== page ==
If You Chance to Meet a Frown…Take the Smiling Mommy Challenge

image via 7-themes

Okay, moms—have you ever really noticed your facial expression in those a candid action snapshots of yourself?

No–I don’t mean selfies.

I mean the photos your kids randomly take when they swipe your phone and you’re too busy to notice they have snapped 52 pictures of you vacuuming in your PJs. Or maybe that never happens to you…

What I’m trying to say is what look do you have on your face when you’re not actually posing for a picture? When you’re just doing everyday tasks? What’s your “neutral” expression?

That’s something I didn’t think about until the other day, when I was scrolling through my camera roll and saw myself in one of those aforementioned candid photos (which I will not include in this article for reference because it’s pretty scary). Honestly, I was taken aback by the image.  Not because my hair and lack of makeup exuded a “just rolled out of bed” look.

It was because of the scowl on my face.

Yes. The scowl.

And I wasn’t even angry.  It was a sour look that I knew resulted from my concentrating on whatever task was taking up my attention at the time.  But did it say more? Is that the face my children see as I do household chores? As I make meals? As I help them with their schoolwork? Boy, that kind of face sure doesn’t portray the joy that should come from homemaking.

Okay, so motherhood takes a lot of concentration. Hauling three toddlers to the grocery store is intense. Dealing with teenage hormones could put a frown on even Pollyanna. But I don’t want my kids (or the general public, for that matter) to think that my job as a mom is so difficult that it’s hard for me to have a smile on my face for more than two minutes a day.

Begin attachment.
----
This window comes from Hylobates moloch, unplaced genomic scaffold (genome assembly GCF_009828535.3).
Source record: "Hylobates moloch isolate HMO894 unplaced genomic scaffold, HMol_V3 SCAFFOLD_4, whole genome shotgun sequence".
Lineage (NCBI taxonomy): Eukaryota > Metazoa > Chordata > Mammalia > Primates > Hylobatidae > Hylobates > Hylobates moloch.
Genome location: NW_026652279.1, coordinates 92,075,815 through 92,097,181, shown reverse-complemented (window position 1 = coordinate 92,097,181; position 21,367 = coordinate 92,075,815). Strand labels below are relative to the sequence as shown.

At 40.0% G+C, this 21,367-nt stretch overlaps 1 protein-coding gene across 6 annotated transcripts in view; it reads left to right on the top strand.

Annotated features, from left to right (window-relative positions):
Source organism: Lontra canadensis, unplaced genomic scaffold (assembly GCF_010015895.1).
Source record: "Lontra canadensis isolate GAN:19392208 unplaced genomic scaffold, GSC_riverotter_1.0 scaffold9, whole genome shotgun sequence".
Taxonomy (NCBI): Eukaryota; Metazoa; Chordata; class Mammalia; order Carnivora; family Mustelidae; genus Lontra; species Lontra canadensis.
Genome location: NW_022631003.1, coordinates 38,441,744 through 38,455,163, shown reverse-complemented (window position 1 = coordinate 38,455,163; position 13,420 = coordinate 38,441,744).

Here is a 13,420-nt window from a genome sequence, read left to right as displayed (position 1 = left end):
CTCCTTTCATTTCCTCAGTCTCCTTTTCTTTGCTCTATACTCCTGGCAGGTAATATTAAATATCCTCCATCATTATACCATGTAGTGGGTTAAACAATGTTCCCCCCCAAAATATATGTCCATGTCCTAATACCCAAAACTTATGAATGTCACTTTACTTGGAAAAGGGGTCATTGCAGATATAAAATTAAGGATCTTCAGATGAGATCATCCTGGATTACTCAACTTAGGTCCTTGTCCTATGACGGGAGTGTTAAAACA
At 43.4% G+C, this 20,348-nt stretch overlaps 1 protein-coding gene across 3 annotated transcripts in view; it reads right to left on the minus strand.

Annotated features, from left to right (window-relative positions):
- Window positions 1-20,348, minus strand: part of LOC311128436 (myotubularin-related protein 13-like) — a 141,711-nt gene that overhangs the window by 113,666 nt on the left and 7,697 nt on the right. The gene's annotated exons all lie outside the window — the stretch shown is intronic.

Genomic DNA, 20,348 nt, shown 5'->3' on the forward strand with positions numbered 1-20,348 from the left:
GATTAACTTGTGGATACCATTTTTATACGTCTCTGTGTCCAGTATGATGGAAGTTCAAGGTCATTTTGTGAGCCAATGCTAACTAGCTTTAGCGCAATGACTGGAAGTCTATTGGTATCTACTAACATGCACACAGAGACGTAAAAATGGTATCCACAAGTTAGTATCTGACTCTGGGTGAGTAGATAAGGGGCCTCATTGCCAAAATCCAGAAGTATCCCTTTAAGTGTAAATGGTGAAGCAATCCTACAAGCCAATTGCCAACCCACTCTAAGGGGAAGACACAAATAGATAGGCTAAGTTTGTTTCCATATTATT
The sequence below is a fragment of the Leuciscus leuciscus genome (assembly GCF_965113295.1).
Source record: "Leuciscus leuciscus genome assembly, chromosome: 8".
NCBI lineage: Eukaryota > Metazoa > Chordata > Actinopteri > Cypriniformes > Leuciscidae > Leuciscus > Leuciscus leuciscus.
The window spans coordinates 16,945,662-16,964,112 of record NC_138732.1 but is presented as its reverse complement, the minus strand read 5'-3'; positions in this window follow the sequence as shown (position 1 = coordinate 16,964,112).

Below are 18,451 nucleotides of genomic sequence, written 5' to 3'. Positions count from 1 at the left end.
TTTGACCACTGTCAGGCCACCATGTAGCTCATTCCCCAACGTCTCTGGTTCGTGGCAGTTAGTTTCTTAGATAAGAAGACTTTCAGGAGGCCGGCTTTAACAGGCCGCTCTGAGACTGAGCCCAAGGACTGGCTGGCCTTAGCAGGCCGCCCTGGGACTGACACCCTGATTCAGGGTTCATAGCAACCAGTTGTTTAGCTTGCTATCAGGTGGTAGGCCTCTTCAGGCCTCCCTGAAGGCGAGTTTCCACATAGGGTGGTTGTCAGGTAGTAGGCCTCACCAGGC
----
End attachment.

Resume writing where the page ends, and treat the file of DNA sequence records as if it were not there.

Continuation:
smiling vintage mom
image via Pixabay

I mean, I’m committed to promoting families. I truly believe motherhood is the most important calling a woman can have. There are enough women out there bemoaning so-called menial homemaking duties. There are enough blogs out there promoting on-trend clothing, a perfect body, and trips to the spa as the best ways to put a smile on your face, instead of raising a family.

So guess what I did?

I decided to smile more.

I smiled when I took out the garbage. I smiled as I buttered toast. I smiled as I did the 400 loads of laundry per week that a family of 10 produces. I even smiled when I cleaned the toilet!

At first it seemed a little silly.

Especially when I was alone or when I was out in public (and my 2 year-old was throwing a tantrum because he didn’t want to get into his car seat). I think people at the grocery store thought I was a little loopy. But they still smiled back.

And eventually I noticed something interesting.  I noticed that the smile (even though it started out simply as a matter of duty) ended up being genuine.

adam eve familyimage via Katie Garner Art

As I smiled, a sense of joy in motherhood started to permeate my mind. It was hard to feel like a martyr. It was hard to be resentful. It was easier to imagine the great mothers who have come before me–Eve, Mary, Sariah–and how they must have conquered a lot of potentially sour-faced moments to become the the angelic matriarchs that we know inspired and encouraged their posterity…all with a radiating smile.

So take the Smiling Mommy Challenge!

Find more joy in the monotonous!

Laugh with your toddler. Grin at your teenager. Make your smile the last expression your husband sees on your face when you leave and the first expression he sees when he walks in the door each evening.

mom smiling
image via Maxpixel

After all, there is a great deal of power in a smile. And there is a great deal of power in a woman. In fact, I daresay there is enough power in a smiling, joyful woman to change the world, one toothy grin at a time.

Jasmine has degrees in Spanish and International Relations from BYU and has always had a love for writing ever since she penned her first haiku at age 9. She and her husband, Shawn, are the the parents of 8 children, who keep her very busy when she is not writing for Third Hour.